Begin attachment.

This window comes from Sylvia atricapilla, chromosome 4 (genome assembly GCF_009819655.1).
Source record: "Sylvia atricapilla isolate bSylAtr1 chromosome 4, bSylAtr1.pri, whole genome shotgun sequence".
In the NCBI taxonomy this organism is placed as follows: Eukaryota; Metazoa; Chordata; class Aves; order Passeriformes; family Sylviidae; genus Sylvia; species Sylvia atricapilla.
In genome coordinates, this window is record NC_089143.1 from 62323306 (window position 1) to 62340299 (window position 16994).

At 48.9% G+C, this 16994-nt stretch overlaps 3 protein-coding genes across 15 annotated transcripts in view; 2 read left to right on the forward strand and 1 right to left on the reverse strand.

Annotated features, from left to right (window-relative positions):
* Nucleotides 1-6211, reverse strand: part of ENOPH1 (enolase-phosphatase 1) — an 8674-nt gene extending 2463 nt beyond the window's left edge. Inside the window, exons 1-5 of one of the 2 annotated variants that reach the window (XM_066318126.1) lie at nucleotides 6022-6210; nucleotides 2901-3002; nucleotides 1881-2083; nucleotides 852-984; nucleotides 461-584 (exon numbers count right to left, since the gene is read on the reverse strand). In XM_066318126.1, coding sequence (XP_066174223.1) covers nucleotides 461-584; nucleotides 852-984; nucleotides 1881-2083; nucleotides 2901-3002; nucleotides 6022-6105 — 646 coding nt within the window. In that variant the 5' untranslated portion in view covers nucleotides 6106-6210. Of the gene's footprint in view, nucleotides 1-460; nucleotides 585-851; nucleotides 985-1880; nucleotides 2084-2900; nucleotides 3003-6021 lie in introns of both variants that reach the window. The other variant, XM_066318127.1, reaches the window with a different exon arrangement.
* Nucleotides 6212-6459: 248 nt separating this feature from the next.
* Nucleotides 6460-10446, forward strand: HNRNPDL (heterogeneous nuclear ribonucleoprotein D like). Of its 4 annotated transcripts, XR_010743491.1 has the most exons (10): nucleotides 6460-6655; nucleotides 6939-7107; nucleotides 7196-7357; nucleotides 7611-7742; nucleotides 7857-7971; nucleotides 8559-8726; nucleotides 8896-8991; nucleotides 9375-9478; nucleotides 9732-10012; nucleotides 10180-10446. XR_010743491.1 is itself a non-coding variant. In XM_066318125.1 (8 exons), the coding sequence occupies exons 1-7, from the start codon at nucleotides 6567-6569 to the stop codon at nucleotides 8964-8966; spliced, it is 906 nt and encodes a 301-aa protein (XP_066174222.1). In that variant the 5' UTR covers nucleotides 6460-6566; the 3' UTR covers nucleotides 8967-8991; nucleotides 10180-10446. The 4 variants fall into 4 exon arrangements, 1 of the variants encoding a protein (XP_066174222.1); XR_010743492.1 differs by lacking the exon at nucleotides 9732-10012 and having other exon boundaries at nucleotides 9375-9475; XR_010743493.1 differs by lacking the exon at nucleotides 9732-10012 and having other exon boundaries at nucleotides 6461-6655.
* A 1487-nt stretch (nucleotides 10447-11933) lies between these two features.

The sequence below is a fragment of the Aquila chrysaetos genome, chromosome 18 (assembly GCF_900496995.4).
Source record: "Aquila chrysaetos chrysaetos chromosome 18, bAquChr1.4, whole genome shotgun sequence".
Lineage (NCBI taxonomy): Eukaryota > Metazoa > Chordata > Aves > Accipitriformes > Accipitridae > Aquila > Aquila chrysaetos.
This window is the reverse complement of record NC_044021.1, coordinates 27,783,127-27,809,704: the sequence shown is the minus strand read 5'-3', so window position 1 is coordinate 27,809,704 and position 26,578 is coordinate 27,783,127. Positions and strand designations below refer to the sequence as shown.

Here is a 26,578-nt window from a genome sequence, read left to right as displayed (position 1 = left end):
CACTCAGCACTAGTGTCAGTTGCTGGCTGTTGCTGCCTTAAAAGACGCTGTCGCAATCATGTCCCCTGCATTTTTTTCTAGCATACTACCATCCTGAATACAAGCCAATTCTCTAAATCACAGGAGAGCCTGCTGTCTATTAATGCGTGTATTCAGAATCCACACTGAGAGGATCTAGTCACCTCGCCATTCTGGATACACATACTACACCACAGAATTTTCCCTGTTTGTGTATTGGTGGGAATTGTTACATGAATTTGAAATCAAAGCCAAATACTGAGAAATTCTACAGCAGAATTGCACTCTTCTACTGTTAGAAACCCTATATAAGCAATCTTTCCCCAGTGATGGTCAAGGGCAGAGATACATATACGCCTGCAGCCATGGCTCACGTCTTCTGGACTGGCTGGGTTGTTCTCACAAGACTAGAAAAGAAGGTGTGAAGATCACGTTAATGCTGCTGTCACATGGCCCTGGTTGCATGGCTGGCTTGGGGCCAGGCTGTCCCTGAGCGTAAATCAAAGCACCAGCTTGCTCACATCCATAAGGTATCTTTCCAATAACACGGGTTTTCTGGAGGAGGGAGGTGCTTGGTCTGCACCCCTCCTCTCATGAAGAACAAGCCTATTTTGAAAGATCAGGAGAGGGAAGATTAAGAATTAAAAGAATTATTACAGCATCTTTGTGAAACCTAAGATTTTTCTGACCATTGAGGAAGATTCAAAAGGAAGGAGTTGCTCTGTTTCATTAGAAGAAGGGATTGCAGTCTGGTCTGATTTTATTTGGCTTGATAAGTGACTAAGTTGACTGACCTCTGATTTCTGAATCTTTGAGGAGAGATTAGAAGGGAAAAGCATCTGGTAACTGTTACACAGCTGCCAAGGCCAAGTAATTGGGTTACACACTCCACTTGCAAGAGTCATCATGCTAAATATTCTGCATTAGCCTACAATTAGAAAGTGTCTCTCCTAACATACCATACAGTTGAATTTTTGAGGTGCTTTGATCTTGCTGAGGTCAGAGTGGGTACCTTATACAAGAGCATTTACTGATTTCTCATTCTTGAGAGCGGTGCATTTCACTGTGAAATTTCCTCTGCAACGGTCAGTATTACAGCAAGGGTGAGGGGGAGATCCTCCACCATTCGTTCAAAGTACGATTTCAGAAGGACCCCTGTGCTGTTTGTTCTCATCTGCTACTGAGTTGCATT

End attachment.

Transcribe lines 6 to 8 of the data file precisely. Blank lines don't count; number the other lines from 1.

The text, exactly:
Annotated features, from left to right (window-relative positions):
* Nucleotides 1-6211, reverse strand: part of ENOPH1 (enolase-phosphatase 1) — an 8674-nt gene extending 2463 nt beyond the window's left edge. Inside the window, exons 1-5 of one of the 2 annotated variants that reach the window (XM_066318126.1) lie at nucleotides 6022-6210; nucleotides 2901-3002; nucleotides 1881-2083; nucleotides 852-984; nucleotides 461-584 (exon numbers count right to left, since the gene is read on the reverse strand). In XM_066318126.1, coding sequence (XP_066174223.1) covers nucleotides 461-584; nucleotides 852-984; nucleotides 1881-2083; nucleotides 2901-3002; nucleotides 6022-6105 — 646 coding nt within the window. In that variant the 5' untranslated portion in view covers nucleotides 6106-6210. Of the gene's footprint in view, nucleotides 1-460; nucleotides 585-851; nucleotides 985-1880; nucleotides 2084-2900; nucleotides 3003-6021 lie in introns of both variants that reach the window. The other variant, XM_066318127.1, reaches the window with a different exon arrangement.
* Nucleotides 6212-6459: 248 nt separating this feature from the next.